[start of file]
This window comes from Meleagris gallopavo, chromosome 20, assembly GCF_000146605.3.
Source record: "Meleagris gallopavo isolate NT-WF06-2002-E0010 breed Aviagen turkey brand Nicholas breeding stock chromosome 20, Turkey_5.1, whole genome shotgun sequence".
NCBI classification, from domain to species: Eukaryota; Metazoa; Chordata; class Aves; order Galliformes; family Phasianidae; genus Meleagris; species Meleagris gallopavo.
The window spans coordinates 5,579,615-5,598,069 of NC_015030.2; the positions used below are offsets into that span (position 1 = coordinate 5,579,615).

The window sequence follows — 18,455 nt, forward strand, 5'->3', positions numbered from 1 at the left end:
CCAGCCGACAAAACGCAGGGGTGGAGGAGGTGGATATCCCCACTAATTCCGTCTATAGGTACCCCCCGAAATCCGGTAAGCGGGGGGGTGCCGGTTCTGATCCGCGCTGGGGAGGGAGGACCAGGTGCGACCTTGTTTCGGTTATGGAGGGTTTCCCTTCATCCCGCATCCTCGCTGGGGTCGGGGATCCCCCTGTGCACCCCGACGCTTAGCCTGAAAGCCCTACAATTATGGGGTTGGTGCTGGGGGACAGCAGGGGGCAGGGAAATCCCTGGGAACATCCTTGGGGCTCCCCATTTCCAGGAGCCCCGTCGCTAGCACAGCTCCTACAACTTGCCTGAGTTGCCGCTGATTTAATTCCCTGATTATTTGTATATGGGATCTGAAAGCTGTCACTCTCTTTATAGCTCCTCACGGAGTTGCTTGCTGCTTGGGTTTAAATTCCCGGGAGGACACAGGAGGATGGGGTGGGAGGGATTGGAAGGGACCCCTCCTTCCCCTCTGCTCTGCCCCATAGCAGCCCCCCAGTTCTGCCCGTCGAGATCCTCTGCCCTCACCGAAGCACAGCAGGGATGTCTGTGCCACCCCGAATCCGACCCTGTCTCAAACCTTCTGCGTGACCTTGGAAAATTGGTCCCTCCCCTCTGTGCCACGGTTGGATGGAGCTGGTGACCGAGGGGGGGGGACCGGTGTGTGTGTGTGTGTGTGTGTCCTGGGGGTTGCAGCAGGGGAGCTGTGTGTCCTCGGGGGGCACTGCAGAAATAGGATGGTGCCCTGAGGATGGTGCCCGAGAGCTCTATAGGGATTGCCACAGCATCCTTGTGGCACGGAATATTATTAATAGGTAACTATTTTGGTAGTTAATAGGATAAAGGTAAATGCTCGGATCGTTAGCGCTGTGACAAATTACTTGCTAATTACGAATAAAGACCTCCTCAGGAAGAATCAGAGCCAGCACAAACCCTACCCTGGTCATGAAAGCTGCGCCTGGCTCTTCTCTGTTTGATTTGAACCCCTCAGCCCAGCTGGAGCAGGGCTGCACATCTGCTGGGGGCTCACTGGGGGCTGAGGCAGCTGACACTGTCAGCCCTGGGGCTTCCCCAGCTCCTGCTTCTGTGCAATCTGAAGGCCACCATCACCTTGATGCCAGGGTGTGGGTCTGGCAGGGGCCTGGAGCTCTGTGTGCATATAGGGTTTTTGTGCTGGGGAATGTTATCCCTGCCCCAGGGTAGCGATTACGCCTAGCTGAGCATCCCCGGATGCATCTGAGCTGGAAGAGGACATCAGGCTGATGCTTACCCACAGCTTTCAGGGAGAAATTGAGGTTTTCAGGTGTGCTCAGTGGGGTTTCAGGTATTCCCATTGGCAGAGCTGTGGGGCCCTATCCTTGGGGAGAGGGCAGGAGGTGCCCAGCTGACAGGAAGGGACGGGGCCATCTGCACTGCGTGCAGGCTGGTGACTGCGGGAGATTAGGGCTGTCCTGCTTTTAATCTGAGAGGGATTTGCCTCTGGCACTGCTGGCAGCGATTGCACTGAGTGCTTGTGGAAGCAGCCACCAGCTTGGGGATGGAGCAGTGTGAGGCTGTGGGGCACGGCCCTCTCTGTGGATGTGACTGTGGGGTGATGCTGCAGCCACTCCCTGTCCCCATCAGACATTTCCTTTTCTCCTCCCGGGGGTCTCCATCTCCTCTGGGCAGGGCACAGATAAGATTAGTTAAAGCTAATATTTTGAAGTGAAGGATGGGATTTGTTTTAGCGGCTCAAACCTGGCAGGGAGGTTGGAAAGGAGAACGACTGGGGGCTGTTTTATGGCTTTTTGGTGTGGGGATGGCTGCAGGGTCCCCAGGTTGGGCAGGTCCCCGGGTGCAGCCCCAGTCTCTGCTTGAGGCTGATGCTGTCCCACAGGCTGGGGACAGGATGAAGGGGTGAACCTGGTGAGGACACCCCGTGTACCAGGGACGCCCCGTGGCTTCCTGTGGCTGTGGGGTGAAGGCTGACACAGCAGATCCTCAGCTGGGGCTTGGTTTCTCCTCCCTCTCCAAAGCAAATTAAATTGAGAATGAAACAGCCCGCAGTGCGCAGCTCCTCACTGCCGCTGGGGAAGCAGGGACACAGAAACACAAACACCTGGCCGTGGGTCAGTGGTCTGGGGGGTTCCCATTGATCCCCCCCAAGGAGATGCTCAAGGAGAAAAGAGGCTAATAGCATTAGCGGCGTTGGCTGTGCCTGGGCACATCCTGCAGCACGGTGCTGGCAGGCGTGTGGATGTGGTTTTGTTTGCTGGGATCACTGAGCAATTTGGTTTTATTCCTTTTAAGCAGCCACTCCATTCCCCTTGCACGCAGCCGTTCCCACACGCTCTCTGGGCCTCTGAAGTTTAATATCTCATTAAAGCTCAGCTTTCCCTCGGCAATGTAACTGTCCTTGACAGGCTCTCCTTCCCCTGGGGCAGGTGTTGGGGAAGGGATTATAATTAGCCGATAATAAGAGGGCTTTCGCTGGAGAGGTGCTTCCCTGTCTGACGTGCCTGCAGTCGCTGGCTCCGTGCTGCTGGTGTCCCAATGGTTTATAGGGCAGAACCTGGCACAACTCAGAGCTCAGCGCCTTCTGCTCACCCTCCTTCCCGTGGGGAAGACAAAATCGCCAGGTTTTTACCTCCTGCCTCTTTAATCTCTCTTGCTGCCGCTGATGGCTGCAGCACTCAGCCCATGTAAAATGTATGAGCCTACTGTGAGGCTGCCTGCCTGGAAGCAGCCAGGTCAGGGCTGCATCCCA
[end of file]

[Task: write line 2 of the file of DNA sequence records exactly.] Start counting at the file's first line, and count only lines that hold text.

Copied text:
Source record: "Meleagris gallopavo isolate NT-WF06-2002-E0010 breed Aviagen turkey brand Nicholas breeding stock chromosome 20, Turkey_5.1, whole genome shotgun sequence".